Chiefs Lament Missed Opportunities

It was all laid out for the Kansas City Chiefs late Sunday afternoon. Carson Palmer looked much like the quarterback he was in Week 6, when the Chiefs picked him off three times during a record-setting day. Even KC's slim five percent shot at the playoffs was looking more and more like a legitimate possibility but in the end, the Chiefs dropped the ball a few too many times.

This game was typical of what we have seen from both these teams in the past. Mental errors, tempers, and a myriad of penalties turned this game from a football contest into more of a rugby scrum. It was ugly.

Although this was not one of the Chiefs' best performances, it was easily a game they could have won.

The Chiefs had two different opportunities to put points on the board at the end of each half (one that would have sealed a Kansas City victory) and failed to make the most of their many opportunities.

But the end-of-the-half blunders were a microcosm of the game as a whole.

In back to back weeks the Chiefs again struggled in the red zone. Due to turnovers and penalties, the team shot themselves in the foot and you could see and hear the disappointment in the locker room after the game.

"It sucks," said Chiefs fullback Le'Ron McClain. "I just heard the score. That just makes it even worse".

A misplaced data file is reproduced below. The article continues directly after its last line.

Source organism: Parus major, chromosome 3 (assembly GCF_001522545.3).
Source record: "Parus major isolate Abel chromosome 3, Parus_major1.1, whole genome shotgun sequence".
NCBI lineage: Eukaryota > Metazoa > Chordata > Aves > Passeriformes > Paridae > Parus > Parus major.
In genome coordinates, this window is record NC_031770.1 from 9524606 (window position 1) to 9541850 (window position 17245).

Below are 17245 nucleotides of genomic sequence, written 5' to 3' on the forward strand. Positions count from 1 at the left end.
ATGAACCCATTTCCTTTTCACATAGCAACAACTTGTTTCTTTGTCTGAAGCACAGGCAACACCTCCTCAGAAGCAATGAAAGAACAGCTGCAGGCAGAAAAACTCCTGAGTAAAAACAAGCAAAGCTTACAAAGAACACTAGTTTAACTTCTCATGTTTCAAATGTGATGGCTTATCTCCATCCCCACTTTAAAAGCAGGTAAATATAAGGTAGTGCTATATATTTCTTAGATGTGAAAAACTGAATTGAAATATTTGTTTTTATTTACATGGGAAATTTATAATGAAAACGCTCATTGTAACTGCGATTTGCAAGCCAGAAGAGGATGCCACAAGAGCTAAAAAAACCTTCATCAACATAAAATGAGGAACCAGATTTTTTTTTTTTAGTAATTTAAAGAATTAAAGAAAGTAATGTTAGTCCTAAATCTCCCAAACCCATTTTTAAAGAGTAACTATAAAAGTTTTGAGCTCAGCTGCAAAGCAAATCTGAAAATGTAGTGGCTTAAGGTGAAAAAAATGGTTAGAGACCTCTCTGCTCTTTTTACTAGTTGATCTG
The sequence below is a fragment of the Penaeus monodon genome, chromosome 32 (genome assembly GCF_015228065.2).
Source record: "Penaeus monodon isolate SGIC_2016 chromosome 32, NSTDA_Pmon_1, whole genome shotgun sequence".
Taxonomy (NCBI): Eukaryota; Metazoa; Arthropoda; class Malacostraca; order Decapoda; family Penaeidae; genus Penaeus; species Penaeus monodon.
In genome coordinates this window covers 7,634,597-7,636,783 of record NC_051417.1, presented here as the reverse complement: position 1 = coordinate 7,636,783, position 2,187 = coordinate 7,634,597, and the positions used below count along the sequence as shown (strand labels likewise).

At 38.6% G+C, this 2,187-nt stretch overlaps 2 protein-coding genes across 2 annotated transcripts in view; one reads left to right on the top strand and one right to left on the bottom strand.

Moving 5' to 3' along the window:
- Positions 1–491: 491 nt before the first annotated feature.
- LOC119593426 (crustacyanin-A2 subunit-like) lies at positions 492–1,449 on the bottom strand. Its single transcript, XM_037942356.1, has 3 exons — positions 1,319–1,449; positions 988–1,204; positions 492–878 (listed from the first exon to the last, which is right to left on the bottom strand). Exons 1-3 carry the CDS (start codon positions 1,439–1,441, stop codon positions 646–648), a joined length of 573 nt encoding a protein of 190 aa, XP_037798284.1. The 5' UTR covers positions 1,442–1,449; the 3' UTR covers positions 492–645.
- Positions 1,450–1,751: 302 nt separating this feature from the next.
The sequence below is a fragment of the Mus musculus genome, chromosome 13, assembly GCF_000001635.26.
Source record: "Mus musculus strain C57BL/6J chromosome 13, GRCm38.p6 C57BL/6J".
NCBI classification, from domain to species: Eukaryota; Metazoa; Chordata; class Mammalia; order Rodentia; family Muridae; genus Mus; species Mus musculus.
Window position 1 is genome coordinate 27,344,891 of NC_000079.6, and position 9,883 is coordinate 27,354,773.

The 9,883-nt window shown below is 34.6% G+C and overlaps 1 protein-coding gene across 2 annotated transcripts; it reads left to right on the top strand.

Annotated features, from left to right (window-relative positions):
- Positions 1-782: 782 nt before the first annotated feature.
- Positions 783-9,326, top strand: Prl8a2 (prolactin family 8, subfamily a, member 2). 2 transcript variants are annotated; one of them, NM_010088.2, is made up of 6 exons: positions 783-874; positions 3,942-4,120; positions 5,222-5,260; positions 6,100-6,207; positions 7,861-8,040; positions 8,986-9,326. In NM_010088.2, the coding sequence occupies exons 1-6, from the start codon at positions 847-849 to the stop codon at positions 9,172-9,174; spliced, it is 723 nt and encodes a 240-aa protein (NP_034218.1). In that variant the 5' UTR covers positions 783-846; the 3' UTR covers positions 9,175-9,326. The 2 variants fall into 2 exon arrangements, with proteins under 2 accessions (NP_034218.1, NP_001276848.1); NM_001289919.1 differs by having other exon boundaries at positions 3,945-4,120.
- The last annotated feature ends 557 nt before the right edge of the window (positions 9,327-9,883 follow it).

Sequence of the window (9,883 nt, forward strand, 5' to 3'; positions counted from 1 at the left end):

The score McClain is referring to is the one from Buffalo, where the Bills took care of their end of the bargain when they worked over the Denver Broncos, 40-14.

Considering the importance of the east coast game, it comes as a slight surprise that none of the Chiefs knew their Christmas wishes were being granted in Buffalo until 20 minutes after most had showered and were on their way home.

Head coach Romeo Crennel was direct in his reasoning as to why he refused to let his team know about the game in Buffalo.

"It doesn't make any difference what goes on in Buffalo," he said. "I told (the team) that last night. The thing that makes the difference is what we do. We can't control what Buffalo does, we can't control what Denver is doing. The only thing that we can control is what we do. That was the message."

But judging by the mood after the game, and how the players responded to the news from Buffalo, it's hard to believe this team would not have been more motivated by the possibility of a real playoff opportunity.

But that's what this season has been about for Kansas City. If the Chiefs beat the Bills to open the season at home, they're still in the mix this week. If Todd Haley had been fired when the writing was on the wall after the winless Miami Dolphins embarrassed Kansas City in Week 9, perhaps this season doesn't come down to Sunday's loss.

The Raiders committed 15 penalties Sunday but the Chiefs balanced the good fortune out by committing 11 of their own. When the Chiefs were driving the ball, turnovers and penalties stalled their progress and kept Oakland's spoiler hopes alive.

It wasn't just the missed opportunities that disappointed Crennel. He knew his team had to do more regardless of the opportunities presented.

"It hurts that we didn't play well enough to win," he said. "That's what hurts."



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